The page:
Microsoft awards researcher $100,000 for sophisticated attack technique (i.e., not just finding a security flaw, but a technique that could uncover numerous security flaws). This seems to be part of a program meant to reward researchers for high-value work, namely attacks that bypass memory protection mechanisms such as DEP and ASLR.
Google is taking a similar approach, offering cash rewards to developers who fix Linux flaws.
Google is offering rewards as high as $3,133.70 for software updates that improve the security of OpenSSL, OpenSSH, BIND, and several other open-source packages that are critical to the stability of the Internet.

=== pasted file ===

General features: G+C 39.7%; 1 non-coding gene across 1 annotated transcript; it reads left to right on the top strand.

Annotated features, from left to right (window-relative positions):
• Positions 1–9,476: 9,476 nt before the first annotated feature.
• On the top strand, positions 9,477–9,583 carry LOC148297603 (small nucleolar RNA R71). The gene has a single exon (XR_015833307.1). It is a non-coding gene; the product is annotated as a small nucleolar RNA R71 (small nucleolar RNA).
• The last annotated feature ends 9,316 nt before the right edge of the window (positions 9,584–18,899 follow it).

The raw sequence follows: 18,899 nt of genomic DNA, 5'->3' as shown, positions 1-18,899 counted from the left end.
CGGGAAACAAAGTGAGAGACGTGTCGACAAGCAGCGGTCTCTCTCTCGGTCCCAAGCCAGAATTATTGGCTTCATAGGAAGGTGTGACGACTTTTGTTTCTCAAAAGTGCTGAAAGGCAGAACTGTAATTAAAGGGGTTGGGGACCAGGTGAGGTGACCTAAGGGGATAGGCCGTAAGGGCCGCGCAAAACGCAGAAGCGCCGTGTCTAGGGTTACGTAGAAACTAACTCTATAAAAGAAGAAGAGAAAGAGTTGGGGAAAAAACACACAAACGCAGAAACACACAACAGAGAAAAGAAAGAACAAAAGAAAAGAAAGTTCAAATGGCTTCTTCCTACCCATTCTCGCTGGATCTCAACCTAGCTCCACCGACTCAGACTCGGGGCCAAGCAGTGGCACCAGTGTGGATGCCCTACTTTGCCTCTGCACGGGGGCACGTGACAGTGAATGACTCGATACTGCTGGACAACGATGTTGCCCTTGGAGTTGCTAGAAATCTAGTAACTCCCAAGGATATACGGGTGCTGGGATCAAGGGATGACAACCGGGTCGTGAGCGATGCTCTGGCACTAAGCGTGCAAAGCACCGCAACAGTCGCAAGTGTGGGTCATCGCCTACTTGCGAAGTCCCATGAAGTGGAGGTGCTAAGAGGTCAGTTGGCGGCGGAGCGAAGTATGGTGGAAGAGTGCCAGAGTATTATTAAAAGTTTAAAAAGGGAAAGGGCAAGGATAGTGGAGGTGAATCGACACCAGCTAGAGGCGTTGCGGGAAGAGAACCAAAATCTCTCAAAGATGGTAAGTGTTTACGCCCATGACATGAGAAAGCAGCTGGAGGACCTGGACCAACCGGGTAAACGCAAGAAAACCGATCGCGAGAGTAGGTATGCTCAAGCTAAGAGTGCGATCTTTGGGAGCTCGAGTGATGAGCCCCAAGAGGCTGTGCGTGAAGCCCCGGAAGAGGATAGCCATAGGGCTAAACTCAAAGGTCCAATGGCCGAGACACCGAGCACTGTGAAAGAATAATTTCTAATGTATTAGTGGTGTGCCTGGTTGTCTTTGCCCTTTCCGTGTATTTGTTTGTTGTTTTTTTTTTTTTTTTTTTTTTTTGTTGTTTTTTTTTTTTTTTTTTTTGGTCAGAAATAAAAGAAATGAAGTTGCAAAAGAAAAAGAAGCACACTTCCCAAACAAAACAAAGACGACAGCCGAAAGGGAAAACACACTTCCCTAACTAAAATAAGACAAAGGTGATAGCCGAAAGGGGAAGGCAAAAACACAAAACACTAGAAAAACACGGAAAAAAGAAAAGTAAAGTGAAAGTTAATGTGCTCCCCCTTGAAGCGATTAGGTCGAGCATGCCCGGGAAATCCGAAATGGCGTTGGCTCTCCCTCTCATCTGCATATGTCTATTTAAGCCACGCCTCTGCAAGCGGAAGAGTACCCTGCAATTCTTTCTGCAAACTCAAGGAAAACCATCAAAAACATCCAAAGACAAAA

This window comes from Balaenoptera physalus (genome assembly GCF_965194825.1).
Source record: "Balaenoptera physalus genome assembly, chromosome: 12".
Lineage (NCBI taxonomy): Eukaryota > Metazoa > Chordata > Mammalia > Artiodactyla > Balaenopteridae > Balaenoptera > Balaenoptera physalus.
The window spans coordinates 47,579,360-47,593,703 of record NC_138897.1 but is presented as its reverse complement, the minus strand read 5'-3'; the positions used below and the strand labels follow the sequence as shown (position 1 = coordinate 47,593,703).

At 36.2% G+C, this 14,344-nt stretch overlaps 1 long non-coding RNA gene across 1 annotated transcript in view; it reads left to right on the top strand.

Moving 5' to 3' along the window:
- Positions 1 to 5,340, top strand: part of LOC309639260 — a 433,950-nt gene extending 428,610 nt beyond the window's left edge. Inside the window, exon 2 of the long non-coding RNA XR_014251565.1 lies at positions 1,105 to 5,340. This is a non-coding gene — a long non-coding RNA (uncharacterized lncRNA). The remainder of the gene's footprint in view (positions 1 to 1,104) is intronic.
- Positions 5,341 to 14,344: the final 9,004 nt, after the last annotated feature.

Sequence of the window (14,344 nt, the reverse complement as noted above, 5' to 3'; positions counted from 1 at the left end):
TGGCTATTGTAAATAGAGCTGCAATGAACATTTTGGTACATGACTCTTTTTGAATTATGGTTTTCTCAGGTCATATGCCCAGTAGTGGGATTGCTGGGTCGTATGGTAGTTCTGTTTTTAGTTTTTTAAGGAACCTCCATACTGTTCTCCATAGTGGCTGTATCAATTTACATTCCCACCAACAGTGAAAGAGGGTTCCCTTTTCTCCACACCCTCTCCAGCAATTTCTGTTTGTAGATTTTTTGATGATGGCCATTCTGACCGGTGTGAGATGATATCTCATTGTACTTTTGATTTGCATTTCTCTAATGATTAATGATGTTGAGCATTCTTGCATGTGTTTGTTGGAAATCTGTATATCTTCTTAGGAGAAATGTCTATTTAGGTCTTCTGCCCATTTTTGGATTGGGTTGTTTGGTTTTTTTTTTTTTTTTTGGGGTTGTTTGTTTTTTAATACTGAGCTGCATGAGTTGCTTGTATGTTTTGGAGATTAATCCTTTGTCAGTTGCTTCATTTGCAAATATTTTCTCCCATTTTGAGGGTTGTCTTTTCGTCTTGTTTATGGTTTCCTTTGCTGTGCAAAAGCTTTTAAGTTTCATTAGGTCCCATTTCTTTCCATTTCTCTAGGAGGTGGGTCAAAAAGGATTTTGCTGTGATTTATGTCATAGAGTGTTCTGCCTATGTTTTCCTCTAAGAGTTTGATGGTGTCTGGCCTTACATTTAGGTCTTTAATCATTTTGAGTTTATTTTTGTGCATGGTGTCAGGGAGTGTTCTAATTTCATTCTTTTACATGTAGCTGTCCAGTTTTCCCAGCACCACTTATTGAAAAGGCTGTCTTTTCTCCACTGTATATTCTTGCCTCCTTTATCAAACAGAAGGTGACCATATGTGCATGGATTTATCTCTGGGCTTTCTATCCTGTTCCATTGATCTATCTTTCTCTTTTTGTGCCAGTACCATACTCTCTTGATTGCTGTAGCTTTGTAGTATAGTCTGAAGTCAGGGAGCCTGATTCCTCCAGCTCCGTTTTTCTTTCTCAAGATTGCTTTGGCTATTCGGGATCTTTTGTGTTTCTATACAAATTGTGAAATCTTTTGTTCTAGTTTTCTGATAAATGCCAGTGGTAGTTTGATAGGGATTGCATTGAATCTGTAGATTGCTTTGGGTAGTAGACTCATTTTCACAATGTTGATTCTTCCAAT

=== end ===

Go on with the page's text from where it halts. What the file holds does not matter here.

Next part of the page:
The rewards are smaller, but presumably many more people can fix flaws than come up with novel attack vectors. Note that Google is taking things a step further; developers should both identify a security flaw and then also provide an update so as to fix that flaw (afforded by the open source nature of Linux).
Programs like these aren’t new, but I can’t help wondering if I’m seeing more of them due to the black eye many US tech companies sustained following the Snowden/NSA leaks. In any event, if additional priority is going into IT security by some of the world’s biggest firms, that might actually be a very positive development for security in the aggregate. When IT security improves in a general sense, we are all better off (unless you work for a 3-lettered agency).